The Story of G.I. Joe (1945)


This isn’t the romanticized WWII of modern cinema, it’s probably closer to the real thing. The Story of G.I. Joe is based on print journalist Ernie Pyle’s interviews with soldiers in the field. Pyle was in the foxholes with them, and he was in it for the long haul. His newspaper column became the public’s window into life on the battlefield. William Wellman’s (The Ox-Bow Incident, TheĀ Public Enemy) film adaptation indicates that, for the soldiers, the war wasn’t about winning. It was about surviving, day by day. I love William Wellman for keeping his war movies so grounded. Burgess Meredith plays Pyle, but it’s really an ensemble piece, including Robert Mitchum in a nicely understated performance. Most of the extras and some of the cast were actual soldiers, many of whom died in battle shortly after filming. Pyle also never saw the film completed. He was interviewing soldiers in Japan when he was killed by sniper machine gun fire, three months before the movie was released. In light of these facts, the movie’s otherwise optimistic ending becomes unintentionally bittersweet.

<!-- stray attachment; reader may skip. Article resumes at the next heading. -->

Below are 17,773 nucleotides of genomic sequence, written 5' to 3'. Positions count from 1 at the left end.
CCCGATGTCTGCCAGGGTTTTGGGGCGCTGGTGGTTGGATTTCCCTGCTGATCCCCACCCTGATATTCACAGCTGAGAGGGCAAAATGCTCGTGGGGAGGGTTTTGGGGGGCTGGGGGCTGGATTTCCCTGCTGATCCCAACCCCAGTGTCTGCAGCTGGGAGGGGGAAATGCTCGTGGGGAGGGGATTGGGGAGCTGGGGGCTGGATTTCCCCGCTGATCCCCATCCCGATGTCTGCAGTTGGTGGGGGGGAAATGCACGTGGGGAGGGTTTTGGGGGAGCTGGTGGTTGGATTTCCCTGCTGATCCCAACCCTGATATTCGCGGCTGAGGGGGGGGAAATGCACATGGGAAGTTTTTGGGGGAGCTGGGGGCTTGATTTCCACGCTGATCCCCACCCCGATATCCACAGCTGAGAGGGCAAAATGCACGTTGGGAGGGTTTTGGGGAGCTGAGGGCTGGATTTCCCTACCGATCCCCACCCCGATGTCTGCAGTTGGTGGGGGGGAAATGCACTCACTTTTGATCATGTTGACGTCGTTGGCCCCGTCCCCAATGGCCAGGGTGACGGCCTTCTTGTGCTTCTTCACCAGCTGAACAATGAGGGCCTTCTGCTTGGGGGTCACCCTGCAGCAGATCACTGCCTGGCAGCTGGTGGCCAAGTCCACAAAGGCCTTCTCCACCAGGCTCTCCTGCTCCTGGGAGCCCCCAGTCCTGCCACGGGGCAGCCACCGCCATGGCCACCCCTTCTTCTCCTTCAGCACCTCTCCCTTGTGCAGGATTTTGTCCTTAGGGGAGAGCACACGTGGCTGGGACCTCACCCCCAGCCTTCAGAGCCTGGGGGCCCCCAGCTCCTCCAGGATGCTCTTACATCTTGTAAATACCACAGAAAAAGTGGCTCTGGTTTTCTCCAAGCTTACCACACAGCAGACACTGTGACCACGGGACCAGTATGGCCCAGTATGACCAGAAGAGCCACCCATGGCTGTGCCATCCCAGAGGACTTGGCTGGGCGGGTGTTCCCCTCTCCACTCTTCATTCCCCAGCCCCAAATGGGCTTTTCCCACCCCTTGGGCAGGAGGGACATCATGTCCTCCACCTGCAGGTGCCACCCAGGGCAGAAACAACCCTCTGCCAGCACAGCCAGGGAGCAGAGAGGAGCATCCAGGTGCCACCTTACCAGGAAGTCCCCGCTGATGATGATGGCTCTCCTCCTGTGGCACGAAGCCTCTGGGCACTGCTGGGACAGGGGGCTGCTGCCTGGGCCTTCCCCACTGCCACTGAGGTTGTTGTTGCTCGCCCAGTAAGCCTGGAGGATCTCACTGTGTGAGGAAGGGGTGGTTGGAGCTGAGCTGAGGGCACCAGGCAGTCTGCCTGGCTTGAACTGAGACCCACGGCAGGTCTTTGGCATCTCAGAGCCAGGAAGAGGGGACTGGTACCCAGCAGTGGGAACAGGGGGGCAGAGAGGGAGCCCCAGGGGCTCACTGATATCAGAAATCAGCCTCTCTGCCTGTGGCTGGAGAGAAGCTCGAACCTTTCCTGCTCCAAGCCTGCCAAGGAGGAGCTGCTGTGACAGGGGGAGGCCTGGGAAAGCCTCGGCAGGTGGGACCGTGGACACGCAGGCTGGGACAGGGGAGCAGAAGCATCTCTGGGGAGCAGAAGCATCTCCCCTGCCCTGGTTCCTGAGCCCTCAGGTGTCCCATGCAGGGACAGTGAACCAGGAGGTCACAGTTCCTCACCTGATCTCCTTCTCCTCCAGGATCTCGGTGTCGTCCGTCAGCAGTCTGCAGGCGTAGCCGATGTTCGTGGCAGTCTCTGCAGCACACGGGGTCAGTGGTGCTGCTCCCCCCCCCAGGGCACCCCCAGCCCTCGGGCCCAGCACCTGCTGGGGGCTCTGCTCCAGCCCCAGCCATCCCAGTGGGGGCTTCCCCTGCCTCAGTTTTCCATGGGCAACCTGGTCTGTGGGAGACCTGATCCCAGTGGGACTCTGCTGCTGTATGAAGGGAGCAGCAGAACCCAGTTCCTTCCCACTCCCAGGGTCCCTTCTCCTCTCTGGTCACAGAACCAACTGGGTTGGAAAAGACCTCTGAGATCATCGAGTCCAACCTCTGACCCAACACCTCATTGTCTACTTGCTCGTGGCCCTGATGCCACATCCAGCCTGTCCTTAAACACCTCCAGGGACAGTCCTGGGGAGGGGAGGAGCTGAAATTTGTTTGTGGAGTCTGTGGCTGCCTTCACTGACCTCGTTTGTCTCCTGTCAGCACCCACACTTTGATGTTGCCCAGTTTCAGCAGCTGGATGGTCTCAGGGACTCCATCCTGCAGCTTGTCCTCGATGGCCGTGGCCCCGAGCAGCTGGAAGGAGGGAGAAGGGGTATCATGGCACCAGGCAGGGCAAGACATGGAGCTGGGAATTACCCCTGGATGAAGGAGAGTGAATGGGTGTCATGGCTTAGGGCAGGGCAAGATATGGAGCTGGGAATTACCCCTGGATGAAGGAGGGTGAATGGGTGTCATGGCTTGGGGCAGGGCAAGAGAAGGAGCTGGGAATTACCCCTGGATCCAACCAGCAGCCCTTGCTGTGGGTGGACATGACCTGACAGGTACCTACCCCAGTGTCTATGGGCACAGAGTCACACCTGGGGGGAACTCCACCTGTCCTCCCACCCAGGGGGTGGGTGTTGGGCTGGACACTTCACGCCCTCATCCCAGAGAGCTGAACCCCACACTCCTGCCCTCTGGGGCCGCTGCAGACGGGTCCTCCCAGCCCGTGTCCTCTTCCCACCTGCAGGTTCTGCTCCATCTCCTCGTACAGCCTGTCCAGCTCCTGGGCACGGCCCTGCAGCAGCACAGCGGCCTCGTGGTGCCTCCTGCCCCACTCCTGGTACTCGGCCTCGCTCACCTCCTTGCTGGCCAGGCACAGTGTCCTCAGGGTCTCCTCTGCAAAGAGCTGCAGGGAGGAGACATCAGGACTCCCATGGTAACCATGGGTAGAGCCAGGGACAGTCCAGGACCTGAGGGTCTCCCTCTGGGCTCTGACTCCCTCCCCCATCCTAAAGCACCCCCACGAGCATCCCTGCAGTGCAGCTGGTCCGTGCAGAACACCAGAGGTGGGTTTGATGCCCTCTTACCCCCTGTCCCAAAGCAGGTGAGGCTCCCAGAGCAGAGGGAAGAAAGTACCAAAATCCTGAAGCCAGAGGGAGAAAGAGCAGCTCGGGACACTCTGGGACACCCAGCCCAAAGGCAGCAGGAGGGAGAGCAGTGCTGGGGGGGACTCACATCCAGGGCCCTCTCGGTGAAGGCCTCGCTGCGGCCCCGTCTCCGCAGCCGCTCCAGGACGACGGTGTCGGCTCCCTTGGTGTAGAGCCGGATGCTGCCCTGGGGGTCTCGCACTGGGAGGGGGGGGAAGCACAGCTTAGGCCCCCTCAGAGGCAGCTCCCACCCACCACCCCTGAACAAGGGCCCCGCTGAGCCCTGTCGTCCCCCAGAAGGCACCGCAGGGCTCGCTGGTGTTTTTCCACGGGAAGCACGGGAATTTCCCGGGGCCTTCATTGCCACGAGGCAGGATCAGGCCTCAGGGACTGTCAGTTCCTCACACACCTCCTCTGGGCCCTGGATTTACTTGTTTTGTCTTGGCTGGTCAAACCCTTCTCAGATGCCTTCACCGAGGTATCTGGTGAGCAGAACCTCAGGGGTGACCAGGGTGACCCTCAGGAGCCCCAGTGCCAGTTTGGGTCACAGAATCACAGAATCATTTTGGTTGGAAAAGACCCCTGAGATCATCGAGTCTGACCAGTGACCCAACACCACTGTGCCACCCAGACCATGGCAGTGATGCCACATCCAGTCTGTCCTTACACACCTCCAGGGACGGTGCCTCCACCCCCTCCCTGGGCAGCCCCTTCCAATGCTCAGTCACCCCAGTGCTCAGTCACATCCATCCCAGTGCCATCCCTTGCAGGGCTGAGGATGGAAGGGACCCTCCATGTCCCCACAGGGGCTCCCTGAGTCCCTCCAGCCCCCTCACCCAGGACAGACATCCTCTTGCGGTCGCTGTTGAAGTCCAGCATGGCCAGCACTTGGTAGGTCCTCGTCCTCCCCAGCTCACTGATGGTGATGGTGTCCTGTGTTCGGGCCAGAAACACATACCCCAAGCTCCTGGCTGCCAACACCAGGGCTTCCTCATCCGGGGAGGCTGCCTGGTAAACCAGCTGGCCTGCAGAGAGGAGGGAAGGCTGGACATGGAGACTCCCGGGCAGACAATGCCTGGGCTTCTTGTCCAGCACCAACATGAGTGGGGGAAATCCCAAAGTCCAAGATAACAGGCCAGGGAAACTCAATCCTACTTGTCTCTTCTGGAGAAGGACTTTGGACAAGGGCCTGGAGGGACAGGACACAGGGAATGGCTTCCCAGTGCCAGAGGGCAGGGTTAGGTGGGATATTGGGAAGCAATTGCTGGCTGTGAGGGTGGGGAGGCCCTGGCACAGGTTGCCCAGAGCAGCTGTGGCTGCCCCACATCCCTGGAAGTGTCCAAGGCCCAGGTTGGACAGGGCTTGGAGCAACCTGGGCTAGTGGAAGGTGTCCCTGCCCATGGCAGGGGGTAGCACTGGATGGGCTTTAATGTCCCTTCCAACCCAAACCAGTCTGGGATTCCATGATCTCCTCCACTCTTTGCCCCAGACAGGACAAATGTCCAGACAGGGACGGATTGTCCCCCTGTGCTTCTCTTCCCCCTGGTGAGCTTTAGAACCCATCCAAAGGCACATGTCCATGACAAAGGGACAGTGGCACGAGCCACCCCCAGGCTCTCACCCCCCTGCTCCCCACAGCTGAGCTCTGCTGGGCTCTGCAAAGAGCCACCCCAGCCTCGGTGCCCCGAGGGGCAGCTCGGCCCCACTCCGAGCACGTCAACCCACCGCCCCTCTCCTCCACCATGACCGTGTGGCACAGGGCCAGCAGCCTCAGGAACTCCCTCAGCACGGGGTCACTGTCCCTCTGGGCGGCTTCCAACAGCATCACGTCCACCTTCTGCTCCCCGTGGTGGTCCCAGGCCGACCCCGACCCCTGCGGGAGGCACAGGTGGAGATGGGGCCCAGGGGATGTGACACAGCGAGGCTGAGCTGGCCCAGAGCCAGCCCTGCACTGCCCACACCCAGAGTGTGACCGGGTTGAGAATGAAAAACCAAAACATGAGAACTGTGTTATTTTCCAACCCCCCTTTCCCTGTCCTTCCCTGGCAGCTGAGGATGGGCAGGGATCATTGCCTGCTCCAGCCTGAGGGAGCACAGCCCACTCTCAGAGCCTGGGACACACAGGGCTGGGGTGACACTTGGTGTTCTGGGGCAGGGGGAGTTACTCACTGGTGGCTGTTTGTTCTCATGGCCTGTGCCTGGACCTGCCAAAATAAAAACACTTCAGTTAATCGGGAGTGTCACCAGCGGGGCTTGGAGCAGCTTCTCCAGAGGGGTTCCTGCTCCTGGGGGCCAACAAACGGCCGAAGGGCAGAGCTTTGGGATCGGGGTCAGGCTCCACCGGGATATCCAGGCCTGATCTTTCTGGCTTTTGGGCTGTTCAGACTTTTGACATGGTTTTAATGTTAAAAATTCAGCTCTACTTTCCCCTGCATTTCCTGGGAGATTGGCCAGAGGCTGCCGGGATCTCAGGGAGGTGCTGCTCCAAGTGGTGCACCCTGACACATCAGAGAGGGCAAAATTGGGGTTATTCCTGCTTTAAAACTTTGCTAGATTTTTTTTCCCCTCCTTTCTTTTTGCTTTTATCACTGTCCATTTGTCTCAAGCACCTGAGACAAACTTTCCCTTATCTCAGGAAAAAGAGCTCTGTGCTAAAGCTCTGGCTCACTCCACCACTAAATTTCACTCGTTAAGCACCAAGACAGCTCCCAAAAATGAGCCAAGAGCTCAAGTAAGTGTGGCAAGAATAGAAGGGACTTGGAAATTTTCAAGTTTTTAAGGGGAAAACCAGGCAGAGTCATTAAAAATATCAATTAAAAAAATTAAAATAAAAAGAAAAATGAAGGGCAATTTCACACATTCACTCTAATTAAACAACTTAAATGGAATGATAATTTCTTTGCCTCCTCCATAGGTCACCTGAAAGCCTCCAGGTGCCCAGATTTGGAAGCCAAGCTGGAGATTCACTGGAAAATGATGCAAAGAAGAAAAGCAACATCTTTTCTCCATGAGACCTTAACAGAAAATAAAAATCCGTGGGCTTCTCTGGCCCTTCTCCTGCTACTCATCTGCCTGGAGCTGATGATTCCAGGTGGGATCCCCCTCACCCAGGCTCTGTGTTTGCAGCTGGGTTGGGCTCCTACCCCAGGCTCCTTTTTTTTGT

Oscar Nominations: Best Supporting Actor (Robert Mitchum), Score, Song (“Linda”), Screenplay

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